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Fidelity bank chief Bowe says it would be unwise to reduce taxes on gas

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Gowon Bowe

By RASHAD ROLLE

Tribune Senior Reporter

rrolle@tribunemedia.net

A TOP financial expert says reducing taxes on gas in response to soaring prices would be unwise and short-sighted.

Gowon Bowe, chief executive officer of Fidelity Bank, said people should better ration their gas expenses and consider such cheaper solutions as public transportation and carpooling in the wake of rising fuel prices.

The Bahamas Petroleum Dealers Association (BPDA) has threatened to strike because members are losing money from the spike in oil prices.

Vasco Bastian, BPDA vice president, has said value added tax and stamp taxes should be alleviated to help operators.

Mr Bowe, however, said it is a slippery slope to have the government reduce taxes in response to cost increases. He said: “As food items go up, as the cost of fruits go up, as the cost of grain and bread goes up, are we going to say that for every item that goes up in cost that the government needs to have a knee-jerk reaction which is (to) remove the tax?

“The government can only provide its services by the revenues it collects, so whenever the government makes a decision to actually remove taxes on any item that it currently taxes by virtue of our tax system, it needs to understand how it replaces that tax.

“I think persons are looking at the fuel price at the pump and not appreciating that actually the taxes on fuel are not based on the dollar at the pump, meaning what the distributors pay. “It is based on the actual gallons so there is a fixed dollar cost that the government actually imposes. When the price from where we buy it goes up, yes, the fuel price goes up but it’s not the taxes that are driving up the fuel price, it is the underlying price of fuel.”

Some jurisdictions have responded to the global gas price increases by adjusting taxes. In Connecticut, USA, a law was passed that suspends excise tax on gas from April 1 to June 30th. Similar action was taken in Georgia.

Mr Bowe said the amount of VAT people pay on gas has not increased much even as gas prices soar.

“The issue on the value added tax is if you pause and think about it this way,” he said, “when fuel was $4.50 value added tax would’ve been 45 cents. Now that fuel is $6 value added tax is 60 cents. The actual incremental cost on the fuel is not as large as people think because the move from $4.50 to $6 is not driven because of value added tax, it is actually driven because before an oil tanker used to bring it in at one price, now that price is escalating.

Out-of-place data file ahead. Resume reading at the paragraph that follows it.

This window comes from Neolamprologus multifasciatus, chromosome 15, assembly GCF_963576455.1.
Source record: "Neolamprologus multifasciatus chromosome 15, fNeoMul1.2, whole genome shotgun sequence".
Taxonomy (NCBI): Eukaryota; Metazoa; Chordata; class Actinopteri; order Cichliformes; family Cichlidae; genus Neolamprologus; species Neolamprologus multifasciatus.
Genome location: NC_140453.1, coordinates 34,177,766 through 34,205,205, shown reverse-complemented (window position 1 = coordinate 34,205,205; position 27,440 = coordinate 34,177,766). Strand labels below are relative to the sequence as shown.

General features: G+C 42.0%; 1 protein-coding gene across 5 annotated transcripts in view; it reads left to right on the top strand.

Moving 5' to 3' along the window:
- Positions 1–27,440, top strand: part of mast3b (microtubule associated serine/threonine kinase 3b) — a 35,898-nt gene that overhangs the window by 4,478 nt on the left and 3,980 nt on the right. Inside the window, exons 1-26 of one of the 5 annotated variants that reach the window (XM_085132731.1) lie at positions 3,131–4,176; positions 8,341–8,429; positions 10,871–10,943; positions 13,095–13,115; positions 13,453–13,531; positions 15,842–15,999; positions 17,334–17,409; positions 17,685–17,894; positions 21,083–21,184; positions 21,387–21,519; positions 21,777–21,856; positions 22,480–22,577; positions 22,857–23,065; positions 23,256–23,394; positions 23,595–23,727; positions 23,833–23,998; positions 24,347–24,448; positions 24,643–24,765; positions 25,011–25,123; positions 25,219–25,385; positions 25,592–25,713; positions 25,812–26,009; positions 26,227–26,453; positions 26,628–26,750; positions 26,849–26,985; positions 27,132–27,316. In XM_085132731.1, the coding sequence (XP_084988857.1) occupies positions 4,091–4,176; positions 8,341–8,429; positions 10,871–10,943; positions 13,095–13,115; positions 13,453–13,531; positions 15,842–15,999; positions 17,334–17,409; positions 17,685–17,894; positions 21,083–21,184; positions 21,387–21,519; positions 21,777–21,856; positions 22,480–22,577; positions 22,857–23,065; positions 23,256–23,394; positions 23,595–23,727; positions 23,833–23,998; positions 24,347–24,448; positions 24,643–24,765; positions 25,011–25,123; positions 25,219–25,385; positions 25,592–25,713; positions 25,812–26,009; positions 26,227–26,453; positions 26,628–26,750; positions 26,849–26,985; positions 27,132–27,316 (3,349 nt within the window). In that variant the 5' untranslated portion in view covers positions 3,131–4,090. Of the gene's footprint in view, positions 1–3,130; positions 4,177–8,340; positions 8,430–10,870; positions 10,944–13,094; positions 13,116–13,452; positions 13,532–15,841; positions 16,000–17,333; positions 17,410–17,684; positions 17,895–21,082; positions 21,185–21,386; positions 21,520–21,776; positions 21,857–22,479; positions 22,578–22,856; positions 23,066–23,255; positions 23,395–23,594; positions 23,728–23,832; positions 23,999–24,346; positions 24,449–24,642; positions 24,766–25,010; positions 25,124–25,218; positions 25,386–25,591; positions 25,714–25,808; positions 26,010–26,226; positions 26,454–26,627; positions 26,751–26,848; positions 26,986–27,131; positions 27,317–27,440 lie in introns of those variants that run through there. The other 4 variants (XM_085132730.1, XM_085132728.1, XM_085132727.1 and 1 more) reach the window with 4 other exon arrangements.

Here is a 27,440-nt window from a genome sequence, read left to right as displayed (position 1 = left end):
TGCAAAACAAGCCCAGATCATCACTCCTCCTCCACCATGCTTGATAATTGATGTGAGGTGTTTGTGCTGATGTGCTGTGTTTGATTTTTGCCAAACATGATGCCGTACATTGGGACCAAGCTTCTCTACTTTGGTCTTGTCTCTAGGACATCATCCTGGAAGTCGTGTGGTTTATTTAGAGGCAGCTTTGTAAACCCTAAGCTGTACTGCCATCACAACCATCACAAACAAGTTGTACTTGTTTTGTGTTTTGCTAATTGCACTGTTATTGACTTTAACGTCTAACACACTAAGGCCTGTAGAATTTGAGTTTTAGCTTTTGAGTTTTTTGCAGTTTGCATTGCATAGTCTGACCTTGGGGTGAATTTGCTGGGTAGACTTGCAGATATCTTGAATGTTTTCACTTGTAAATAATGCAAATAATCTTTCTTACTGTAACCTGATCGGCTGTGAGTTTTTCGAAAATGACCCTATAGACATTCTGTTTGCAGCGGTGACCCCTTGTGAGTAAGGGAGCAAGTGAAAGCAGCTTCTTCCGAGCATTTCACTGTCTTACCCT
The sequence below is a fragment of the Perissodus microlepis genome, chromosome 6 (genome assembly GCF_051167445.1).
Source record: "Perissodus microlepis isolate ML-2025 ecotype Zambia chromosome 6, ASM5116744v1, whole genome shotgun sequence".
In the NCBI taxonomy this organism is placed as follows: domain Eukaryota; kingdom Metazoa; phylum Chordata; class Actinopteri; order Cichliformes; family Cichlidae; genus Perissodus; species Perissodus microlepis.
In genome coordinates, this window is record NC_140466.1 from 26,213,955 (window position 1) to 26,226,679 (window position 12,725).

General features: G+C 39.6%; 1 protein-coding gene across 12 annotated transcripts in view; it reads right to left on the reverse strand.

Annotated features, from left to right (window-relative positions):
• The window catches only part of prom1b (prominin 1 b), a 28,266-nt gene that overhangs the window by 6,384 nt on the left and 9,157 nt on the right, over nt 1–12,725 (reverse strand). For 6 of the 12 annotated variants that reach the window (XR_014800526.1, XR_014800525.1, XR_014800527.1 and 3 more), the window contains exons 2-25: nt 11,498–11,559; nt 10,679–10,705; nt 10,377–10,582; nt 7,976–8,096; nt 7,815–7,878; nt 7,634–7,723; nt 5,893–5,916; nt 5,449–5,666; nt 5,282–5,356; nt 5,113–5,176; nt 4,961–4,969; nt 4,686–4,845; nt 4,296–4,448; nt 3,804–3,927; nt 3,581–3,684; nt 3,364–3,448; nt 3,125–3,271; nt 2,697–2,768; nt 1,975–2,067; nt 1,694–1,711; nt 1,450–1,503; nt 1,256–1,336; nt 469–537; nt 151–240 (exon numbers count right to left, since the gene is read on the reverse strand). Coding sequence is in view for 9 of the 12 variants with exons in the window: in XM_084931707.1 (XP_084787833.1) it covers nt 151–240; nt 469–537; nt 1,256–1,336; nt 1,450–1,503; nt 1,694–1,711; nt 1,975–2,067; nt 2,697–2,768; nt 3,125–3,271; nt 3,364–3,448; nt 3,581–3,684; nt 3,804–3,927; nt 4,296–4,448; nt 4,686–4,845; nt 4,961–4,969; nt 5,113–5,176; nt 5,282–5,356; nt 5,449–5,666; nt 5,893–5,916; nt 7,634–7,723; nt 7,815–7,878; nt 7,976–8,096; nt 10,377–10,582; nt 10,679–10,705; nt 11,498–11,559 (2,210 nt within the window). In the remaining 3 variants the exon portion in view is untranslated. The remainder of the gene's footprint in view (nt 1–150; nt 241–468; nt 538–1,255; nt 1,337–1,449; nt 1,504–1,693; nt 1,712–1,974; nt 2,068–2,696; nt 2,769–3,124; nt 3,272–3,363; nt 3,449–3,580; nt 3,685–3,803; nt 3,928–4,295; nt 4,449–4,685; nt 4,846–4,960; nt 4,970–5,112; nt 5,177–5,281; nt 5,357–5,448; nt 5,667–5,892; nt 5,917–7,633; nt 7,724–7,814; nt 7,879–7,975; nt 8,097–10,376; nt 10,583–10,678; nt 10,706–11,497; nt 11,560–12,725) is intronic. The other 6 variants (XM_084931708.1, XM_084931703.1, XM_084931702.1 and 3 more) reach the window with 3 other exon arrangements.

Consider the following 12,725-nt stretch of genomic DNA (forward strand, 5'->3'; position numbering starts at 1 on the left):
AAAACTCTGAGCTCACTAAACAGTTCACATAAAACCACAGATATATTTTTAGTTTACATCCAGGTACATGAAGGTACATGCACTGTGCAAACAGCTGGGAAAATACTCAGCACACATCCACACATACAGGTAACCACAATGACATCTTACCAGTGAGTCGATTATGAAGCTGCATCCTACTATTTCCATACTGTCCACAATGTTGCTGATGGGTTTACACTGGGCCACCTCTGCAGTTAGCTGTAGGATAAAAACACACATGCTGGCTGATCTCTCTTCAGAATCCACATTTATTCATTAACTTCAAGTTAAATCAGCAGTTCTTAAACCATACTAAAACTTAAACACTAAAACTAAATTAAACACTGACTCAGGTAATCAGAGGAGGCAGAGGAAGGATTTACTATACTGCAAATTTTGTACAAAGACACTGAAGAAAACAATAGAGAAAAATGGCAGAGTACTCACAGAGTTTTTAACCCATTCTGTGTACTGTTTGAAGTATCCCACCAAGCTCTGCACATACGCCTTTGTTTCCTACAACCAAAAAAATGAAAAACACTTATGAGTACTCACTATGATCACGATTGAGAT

“When we start having the conversation about what the government should do in order to ease the burden of citizens, first thing let’s compartmentalise this. Do we believe that all citizens need the support? If the answer to that is no, is removing VAT going to be a targeted assistance for the persons who can least afford it? And if the answer to that is no, is the VAT removal the most appropriate mechanism? And I would say to you the answer is absolutely not.

“If I have a vehicle and I’m putting fuel in the vehicle and I decide that I just ride up and down because I could afford to do so I need to change my lifestyle. The individuals who are poor may need to look at carpooling. They may need to look at using the public transport system. They may need to look at what is the best use of my energy sources in terms of not just dashing to the food store every ten, fifteen times a week because that is easy enough to do so. If government changes its tax structure it is either going to have to remove services that it is providing using those tax resources or it is going to have to borrow, and if this fuel escalation is somewhat temporary, do we change a system for a temporary fix or do we as citizens take responsibility and say we have to adjust our lifestyle?”

Comments

moncurcool 5 months, 2 weeks ago

I am beginning to wonder why in the world the Tribune keeps going to this man for input. His suggestion is to take public transportation. I wonder if he has ever taken public transportation in the Bahamas?

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sheeprunner12 5 months, 2 weeks ago

I agree. Gowan Bowe lives in a bubble and not in tune with 99% of Bahamians. He is an elitist

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ohdrap4 5 months, 2 weeks ago

He likes taxes. Remind me not to vote for him.